Project Healthcare Places Five Students in Bellevue HospitalPublished by Tom Porter
A group of students learned about the realities of public health care over the summer. Three seniors and two juniors spent ten weeks in New York City working at the nation’s oldest public hospital—Bellevue.
With help from Bowdoin’s Office of Career Exploration and Development, the five aspiring doctors enrolled in a program called Project Healthcare. Organized by NYU School of Medicine, it offers students an immersive and challenging opportunity to experience and observe many aspects of health care in the hospital’s emergency department.
“The biggest role we play is that of patient advocate,” said Andrew Moore ’21, who received an Annual Fund for Career Readiness Award, made possible by a gift from David C. Linton ’82— one of nearly 100 funded internships the College awarded students this summer to pursue unpaid opportunities. “The hospital serves as the city’s number one trauma center, but because it’s underfunded and understaffed wait times are super long and people can fall through the cracks. We spent a lot of time making sure patients had all they need, like food, water, and blankets, as well as helping them navigate the system and access the help they need. It was a lot to take in,” he said of the experience. “You have people from all over the world, a lot of homelessness, substance abuse, poverty, and many structural issues you can’t really fix in one visit. It was quite an eye-opening experience.
“I’ve known for a long time I want to be a doctor, and this is shaping the kind of doctor I want to be.” Moore, who is majoring in neuroscience, also said the experience has taught him to put biases aside and approach each person with humanity: to “meet them where they’re at.”
Gloria Zhao ’20, a sociology major who received the same award as Moore, said the internship enabled her to get a close-up view of the inequities of the health care system and the social factors associated with that. “I have learned about the programs and strategies involved in reaching the populations that are most often forgotten about. My experience this summer has inspired me to work on tackling the flaws in our health care system while continuing my future career in medicine,” she added. Zhao’s internship was made possible by a gift from David and Barbara Roux P’14.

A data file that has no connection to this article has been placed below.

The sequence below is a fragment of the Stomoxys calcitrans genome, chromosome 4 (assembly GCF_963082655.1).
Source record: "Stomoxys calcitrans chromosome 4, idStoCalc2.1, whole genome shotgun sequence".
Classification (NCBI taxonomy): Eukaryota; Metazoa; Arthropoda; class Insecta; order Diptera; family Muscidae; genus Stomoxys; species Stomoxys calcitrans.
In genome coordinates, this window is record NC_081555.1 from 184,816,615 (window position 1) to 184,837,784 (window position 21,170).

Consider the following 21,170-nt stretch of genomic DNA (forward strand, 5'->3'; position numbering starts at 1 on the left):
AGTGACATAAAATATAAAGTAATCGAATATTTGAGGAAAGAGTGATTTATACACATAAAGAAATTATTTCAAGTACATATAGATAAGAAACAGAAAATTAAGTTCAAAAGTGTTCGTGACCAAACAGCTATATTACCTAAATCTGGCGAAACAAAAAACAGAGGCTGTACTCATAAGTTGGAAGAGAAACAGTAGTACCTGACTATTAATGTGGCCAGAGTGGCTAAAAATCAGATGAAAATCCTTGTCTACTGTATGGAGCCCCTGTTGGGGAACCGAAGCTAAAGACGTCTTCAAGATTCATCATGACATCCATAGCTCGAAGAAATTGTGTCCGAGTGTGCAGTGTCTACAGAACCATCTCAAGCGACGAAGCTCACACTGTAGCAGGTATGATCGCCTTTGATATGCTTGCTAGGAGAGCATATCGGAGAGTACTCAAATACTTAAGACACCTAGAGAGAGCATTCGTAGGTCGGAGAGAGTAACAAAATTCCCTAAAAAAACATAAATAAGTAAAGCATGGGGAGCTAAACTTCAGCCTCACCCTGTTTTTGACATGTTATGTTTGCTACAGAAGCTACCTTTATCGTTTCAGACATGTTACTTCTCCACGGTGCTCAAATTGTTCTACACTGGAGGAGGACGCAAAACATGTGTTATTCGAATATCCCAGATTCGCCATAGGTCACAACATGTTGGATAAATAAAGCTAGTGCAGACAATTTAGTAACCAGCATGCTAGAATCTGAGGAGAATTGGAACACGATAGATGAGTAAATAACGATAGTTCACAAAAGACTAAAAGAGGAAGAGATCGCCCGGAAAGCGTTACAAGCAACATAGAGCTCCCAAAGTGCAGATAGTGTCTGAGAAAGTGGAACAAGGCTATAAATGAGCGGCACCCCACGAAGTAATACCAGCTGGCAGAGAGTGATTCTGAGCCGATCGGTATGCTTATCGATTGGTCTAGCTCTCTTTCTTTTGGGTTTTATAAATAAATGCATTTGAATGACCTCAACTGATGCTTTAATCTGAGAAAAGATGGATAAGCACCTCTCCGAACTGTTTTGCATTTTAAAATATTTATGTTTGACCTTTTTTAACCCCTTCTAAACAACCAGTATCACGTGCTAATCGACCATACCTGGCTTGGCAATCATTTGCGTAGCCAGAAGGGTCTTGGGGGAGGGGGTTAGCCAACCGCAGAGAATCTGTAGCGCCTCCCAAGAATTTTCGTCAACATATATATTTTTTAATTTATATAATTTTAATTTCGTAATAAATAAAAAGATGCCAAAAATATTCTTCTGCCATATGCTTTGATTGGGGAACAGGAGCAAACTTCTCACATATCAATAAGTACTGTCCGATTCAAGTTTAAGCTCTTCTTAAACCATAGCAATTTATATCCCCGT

Biology major Diego Villamarin ’20 said Project Healthcare helped him “grow in all directions. I witnessed humanity at its extremes. I saw people coming in crying, desperate, and in pain.” It was a humbling and a rewarding experience, he said, to be able to interact with so many in the health care field. “I observed and assisted doctors, nurses, social workers, and many other trained professionals. I recognized the importance of a team-based approach to patient care.” Villamarin was the recipient of a Preston Public Interest Career Award.
“Through Project Healthcare, I have learned that medicine is so much more than prescribing drugs,” said Marianne Tissot ’20, who received an Ajmera Funded Internship Grant. “This program has granted me a holistic view of health care and has showed me the importance of empathy, kindness, and open-mindedness, all of which are essential to being a successful physician,” the neuroscience major added.
Also enrolled in Project Healthcare over the summer was Favour Ofuokwu ’21, who, like Villamarin, is a biology major and the recipient of a Preston Public Interest Career Award. “Through volunteering I was able to be a witness to people’s life stories,” she said. “Bellevue serves a more underrepresented population, a group of individuals usually ignored in today’s society.”
Photography by Karsten Moran ’05